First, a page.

(Nearly) An XSS in Star Wars .com

You remember that bit in Star Wars where the Rebels find the flaw in the Death Star plans and then completely fail to exploit it? Yeah, that's why they don't make movies about inept hackers like me…

Anyway, the website https://play.starwars.com/html5/starwars_crawlcreator/ allows users to create their own "Star Wars" style crawl. It's a fun little site - but it has a few flaws.

Whenever you let people enter content which is displayed back on the screen, there's a possibility that they'll be able to add unwanted content. The website had a basic swear filter - but other than that it didn't sanitise any user content. Which meant a user could paste in some Javascript and have it execute - like this:

An XSS pop-up on a Star Wars website.

That's bad - but not too bad. The user can only run the JS against themselves. What if there were a way to send a victim a link to that specific crawl and have the JS execute on the target's machine?

The site lets you share to Twitter, Facebook, Google Plus, and email. It also offers an embed option.

Aha! The evildoer can stuff a load of malicious Javascript in the crawl and then post it to social media.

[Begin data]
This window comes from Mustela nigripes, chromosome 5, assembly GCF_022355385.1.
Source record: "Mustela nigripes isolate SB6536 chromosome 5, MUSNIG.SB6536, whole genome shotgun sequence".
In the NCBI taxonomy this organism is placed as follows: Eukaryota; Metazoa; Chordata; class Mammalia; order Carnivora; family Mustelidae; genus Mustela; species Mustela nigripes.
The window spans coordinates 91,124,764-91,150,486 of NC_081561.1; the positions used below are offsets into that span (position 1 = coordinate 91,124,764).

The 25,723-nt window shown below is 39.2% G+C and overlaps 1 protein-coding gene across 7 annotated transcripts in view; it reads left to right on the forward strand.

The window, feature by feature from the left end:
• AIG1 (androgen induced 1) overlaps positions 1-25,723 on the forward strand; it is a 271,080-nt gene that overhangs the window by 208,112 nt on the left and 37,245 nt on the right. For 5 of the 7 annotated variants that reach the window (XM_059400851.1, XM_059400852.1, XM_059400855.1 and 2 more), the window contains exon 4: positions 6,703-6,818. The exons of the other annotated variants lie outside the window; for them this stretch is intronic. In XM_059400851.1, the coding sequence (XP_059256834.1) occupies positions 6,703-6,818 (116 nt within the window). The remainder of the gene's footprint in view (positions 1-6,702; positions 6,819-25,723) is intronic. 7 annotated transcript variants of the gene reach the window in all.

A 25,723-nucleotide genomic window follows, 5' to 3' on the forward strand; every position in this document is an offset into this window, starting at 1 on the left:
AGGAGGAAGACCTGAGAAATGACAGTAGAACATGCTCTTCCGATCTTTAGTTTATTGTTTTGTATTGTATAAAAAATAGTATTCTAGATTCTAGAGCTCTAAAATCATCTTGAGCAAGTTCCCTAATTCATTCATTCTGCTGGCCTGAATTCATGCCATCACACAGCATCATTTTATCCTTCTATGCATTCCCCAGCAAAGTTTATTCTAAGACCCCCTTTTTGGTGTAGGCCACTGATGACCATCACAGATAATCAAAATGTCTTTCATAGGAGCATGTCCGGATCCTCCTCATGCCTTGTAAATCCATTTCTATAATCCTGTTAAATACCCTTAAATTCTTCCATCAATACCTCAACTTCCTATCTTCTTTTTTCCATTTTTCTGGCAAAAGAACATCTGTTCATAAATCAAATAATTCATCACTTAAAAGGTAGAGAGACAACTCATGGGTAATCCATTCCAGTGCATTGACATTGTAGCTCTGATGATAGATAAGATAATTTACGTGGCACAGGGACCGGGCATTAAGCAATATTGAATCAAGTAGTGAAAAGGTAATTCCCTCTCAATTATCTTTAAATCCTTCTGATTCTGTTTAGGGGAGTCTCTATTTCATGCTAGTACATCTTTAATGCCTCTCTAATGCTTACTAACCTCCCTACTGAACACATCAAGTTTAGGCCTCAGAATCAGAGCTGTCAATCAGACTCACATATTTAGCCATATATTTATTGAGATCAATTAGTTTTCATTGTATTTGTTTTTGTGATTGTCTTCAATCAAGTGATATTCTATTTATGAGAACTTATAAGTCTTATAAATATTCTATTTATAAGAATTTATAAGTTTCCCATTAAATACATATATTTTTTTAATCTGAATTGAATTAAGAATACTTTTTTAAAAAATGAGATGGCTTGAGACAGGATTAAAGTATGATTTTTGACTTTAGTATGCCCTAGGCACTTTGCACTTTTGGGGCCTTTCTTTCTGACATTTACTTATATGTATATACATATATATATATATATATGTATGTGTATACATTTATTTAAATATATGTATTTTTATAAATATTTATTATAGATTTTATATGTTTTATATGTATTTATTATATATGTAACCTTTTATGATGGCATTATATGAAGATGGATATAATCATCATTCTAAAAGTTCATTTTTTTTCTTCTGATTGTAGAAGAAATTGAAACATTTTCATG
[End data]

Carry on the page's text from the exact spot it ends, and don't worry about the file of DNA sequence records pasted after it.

Except, thankfully / sadly, that doesn't work. As you might be able to tell from the Google+ option, this is a very old site. When a crawl is created, it is meant to be saved with a unique ID via a storage API. That API is hardcoded to play.starwars.com/api/storage/v1/crawlcreator - but is no longer functional.

So that vector is banjaxed? Not quite! The unique ID is passed as a GET parameter cid. It's usually a long string of random numbers, for example ?cid=123456. The code to read the cid is:

var get = new XMLHttpRequest();
get.open('GET', App.simpleStorage+'/'+cid);

Usually, that would make an HTTP request to play.starwars.com/api/storage/v1/crawlcreator/123456

What if it is passed something other than a number?

Passing ?cid=/../../../../../../../../../example/ fires off a request to play.starwars.com/example/ - a successful directory traversal attack. But, unless there's a stored bit of vulnerable JS somewhere else on play.starwars.com, a bit useless.

Digging around the site shows that it runs an ancient version of jQuery - v2.0.3. That specific version is vulnerable to some nasty exploits. It will execute any JS it receives - so running something like:


Will immediately run code loaded from elsewhere.

Could these be chained together to craft a dastardly exploit? I certainly couldn't see a way to do it. But, as I am a goodie, I reported it via HackerOne. At the very least, I thought it would be useful for Disney to know that the site needed updating.

HackerOne swiftly evaluated the issues and - probably quite rightly - closed it as a self-XSS.

I think it's useful to blog about one's failures as well as successes. This didn't lead down a path which earned me a stonking Bug Bounty, but it was an interesting exercise to see just how far an outdated site can be compromised.

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